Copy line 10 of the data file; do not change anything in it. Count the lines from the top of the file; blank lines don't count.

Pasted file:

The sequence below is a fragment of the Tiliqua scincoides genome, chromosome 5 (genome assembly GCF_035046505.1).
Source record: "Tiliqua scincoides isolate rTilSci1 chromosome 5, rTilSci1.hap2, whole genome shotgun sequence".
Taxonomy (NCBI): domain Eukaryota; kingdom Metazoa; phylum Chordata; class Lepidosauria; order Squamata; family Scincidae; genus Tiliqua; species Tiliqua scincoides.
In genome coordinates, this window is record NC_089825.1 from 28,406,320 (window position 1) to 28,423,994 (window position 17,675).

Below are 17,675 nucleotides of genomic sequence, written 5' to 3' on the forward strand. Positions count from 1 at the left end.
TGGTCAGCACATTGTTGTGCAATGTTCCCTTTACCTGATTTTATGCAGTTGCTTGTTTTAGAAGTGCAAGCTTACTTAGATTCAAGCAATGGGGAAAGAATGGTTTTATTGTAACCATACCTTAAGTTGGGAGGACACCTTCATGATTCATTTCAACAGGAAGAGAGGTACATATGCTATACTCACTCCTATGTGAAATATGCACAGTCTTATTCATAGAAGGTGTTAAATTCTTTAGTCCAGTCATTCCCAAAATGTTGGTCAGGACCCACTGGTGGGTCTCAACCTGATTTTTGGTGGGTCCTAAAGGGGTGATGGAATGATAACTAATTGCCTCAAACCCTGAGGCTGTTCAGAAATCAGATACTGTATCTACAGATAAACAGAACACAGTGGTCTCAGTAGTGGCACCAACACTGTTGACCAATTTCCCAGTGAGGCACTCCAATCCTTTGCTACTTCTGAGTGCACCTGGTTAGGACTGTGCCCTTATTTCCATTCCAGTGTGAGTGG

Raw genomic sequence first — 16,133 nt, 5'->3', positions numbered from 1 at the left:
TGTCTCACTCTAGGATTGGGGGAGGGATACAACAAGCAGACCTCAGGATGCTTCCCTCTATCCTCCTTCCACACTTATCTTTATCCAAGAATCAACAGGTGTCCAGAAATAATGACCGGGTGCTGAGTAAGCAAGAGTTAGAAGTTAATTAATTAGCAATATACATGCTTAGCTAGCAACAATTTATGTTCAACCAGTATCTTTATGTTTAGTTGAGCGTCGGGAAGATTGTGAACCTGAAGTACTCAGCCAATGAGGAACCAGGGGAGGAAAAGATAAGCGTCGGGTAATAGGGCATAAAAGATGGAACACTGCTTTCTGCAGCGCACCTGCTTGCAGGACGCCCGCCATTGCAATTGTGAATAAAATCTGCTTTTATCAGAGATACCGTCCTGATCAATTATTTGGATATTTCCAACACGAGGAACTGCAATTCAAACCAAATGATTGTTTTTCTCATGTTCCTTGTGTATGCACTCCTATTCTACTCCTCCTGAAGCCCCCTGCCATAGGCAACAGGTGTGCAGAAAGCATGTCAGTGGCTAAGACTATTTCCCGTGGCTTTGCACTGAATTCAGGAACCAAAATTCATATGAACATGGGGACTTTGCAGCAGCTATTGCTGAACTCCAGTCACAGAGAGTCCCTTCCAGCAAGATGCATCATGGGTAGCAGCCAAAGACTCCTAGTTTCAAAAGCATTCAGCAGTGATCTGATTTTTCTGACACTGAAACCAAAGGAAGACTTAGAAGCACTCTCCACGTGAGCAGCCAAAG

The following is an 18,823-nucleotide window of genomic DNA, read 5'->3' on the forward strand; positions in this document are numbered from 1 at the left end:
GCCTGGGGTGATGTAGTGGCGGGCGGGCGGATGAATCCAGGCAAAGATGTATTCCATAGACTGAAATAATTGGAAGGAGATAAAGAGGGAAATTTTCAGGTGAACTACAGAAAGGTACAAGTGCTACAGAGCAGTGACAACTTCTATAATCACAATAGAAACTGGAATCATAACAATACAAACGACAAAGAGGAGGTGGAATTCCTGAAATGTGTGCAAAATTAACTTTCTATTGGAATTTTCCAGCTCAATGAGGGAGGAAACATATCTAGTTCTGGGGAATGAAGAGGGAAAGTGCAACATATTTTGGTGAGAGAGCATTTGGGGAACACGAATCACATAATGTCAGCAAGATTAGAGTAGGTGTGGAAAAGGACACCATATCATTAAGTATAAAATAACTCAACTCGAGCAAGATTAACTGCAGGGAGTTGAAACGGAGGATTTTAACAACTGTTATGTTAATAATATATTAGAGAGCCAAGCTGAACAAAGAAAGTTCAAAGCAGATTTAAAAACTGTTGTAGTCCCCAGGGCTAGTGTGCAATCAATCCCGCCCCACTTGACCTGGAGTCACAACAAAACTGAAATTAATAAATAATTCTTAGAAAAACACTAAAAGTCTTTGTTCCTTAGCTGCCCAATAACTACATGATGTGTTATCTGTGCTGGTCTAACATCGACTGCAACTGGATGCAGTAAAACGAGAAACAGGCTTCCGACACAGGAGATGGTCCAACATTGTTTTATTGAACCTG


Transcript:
GCCTGGGGTGATGTAGTGGCGGGCGGGCGGATGAATCCAGGCAAAGATGTATTCCATAGACTGAAATAATTGGAAGGAGATAAAGAGGGAAATTTTCAGGTGAACTACAGAAAGGTACAAGTGCTACAGAGCAGTGACAACTTCTATAATCACAATAGAAACTGGAATCATAACAATACAAACGACAAAGAGGAGGTGGAATTCCTGAAATGTGTGCAAAATTAACTTTCTATTGGAATTTTCCAGCTCAATGAGGGAGGAAACATATCTAGTTCTGGGGAATGAAGAGGGAAAGTGCAACATATTTTGGTGAGAGAGCATTTGGGGAACACGAATCACATAATGTCAGCAAGATTAGAGTAGGTGTGGAAAAGGACACCATATCATTAAGTATAAAATAACTCAACTCGAGCAAGATTAACTGCAGGGAGTTGAAACGGAGGATTTTAACAACTGTTATGTTAATAATATATTAGAGAGCCAAGCTGAACAAAGAAAGTTCAAAGCAGATTTAAAAACTGTTGTAGTCCCCAGGGCTAGTGTGCAATCAATCCCGCCCCACTTGACCTGGAGTCACAACAAAACTGAAATTAATAAATAATTCTTAGAAAAACACTAAAAGTCTTTGTTCCTTAGCTGCCCAATAACTACATGATGTGTTATCTGTGCTGGTCTAACATCGACTGCAACTGGATGCAGTAAAACGAGAAACAGGCTTCCGACACAGGAGATGGTCCAACATTGTTTTATTGAACCTG